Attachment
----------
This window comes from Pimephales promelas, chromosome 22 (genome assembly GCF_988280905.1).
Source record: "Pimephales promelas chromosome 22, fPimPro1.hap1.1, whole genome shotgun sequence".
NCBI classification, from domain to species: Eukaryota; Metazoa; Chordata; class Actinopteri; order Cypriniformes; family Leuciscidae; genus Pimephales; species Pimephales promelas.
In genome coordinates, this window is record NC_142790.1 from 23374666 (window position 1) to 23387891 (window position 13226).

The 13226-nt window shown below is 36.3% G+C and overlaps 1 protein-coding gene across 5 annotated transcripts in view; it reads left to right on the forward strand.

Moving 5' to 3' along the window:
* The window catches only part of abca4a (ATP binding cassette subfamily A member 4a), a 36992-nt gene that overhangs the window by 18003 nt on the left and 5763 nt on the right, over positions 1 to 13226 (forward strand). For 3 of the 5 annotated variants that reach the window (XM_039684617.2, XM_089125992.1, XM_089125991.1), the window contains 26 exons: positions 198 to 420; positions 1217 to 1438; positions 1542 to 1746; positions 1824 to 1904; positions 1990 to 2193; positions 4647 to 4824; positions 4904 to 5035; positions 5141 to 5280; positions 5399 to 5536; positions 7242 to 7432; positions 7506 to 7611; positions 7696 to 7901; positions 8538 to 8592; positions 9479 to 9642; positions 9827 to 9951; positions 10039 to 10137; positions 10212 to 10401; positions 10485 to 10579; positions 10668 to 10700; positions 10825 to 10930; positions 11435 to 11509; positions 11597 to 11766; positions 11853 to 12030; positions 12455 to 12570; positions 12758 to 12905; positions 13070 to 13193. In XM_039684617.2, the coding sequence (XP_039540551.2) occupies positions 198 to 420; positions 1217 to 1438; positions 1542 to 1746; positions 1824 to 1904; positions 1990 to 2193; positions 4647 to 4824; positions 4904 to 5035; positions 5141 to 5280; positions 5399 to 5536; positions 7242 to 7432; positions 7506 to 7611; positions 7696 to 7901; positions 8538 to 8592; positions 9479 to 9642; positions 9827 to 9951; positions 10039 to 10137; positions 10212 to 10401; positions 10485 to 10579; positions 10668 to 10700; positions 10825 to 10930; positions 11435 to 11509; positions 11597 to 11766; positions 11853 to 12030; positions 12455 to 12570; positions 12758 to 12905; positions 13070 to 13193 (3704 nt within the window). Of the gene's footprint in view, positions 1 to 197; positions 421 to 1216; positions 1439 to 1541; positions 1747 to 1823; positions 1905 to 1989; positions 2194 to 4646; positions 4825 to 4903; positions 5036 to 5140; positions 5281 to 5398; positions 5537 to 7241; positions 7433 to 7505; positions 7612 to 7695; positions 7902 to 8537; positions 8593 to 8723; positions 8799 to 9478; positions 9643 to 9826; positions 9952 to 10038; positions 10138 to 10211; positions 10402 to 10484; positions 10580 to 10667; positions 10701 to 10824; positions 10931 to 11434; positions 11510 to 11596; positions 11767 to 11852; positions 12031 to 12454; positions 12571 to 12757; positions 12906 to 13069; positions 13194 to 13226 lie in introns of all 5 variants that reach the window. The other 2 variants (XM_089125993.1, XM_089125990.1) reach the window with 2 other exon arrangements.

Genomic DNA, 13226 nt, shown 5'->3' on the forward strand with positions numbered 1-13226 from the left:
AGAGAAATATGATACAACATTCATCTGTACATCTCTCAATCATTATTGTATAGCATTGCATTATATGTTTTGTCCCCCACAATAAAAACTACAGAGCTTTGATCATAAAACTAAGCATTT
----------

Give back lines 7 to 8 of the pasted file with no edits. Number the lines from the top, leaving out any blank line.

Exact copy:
* The window catches only part of abca4a (ATP binding cassette subfamily A member 4a), a 36992-nt gene that overhangs the window by 18003 nt on the left and 5763 nt on the right, over positions 1 to 13226 (forward strand). For 3 of the 5 annotated variants that reach the window (XM_039684617.2, XM_089125992.1, XM_089125991.1), the window contains 26 exons: positions 198 to 420; positions 1217 to 1438; positions 1542 to 1746; positions 1824 to 1904; positions 1990 to 2193; positions 4647 to 4824; positions 4904 to 5035; positions 5141 to 5280; positions 5399 to 5536; positions 7242 to 7432; positions 7506 to 7611; positions 7696 to 7901; positions 8538 to 8592; positions 9479 to 9642; positions 9827 to 9951; positions 10039 to 10137; positions 10212 to 10401; positions 10485 to 10579; positions 10668 to 10700; positions 10825 to 10930; positions 11435 to 11509; positions 11597 to 11766; positions 11853 to 12030; positions 12455 to 12570; positions 12758 to 12905; positions 13070 to 13193. In XM_039684617.2, the coding sequence (XP_039540551.2) occupies positions 198 to 420; positions 1217 to 1438; positions 1542 to 1746; positions 1824 to 1904; positions 1990 to 2193; positions 4647 to 4824; positions 4904 to 5035; positions 5141 to 5280; positions 5399 to 5536; positions 7242 to 7432; positions 7506 to 7611; positions 7696 to 7901; positions 8538 to 8592; positions 9479 to 9642; positions 9827 to 9951; positions 10039 to 10137; positions 10212 to 10401; positions 10485 to 10579; positions 10668 to 10700; positions 10825 to 10930; positions 11435 to 11509; positions 11597 to 11766; positions 11853 to 12030; positions 12455 to 12570; positions 12758 to 12905; positions 13070 to 13193 (3704 nt within the window). Of the gene's footprint in view, positions 1 to 197; positions 421 to 1216; positions 1439 to 1541; positions 1747 to 1823; positions 1905 to 1989; positions 2194 to 4646; positions 4825 to 4903; positions 5036 to 5140; positions 5281 to 5398; positions 5537 to 7241; positions 7433 to 7505; positions 7612 to 7695; positions 7902 to 8537; positions 8593 to 8723; positions 8799 to 9478; positions 9643 to 9826; positions 9952 to 10038; positions 10138 to 10211; positions 10402 to 10484; positions 10580 to 10667; positions 10701 to 10824; positions 10931 to 11434; positions 11510 to 11596; positions 11767 to 11852; positions 12031 to 12454; positions 12571 to 12757; positions 12906 to 13069; positions 13194 to 13226 lie in introns of all 5 variants that reach the window. The other 2 variants (XM_089125993.1, XM_089125990.1) reach the window with 2 other exon arrangements.

Genomic DNA, 13226 nt, shown 5'->3' on the forward strand with positions numbered 1-13226 from the left: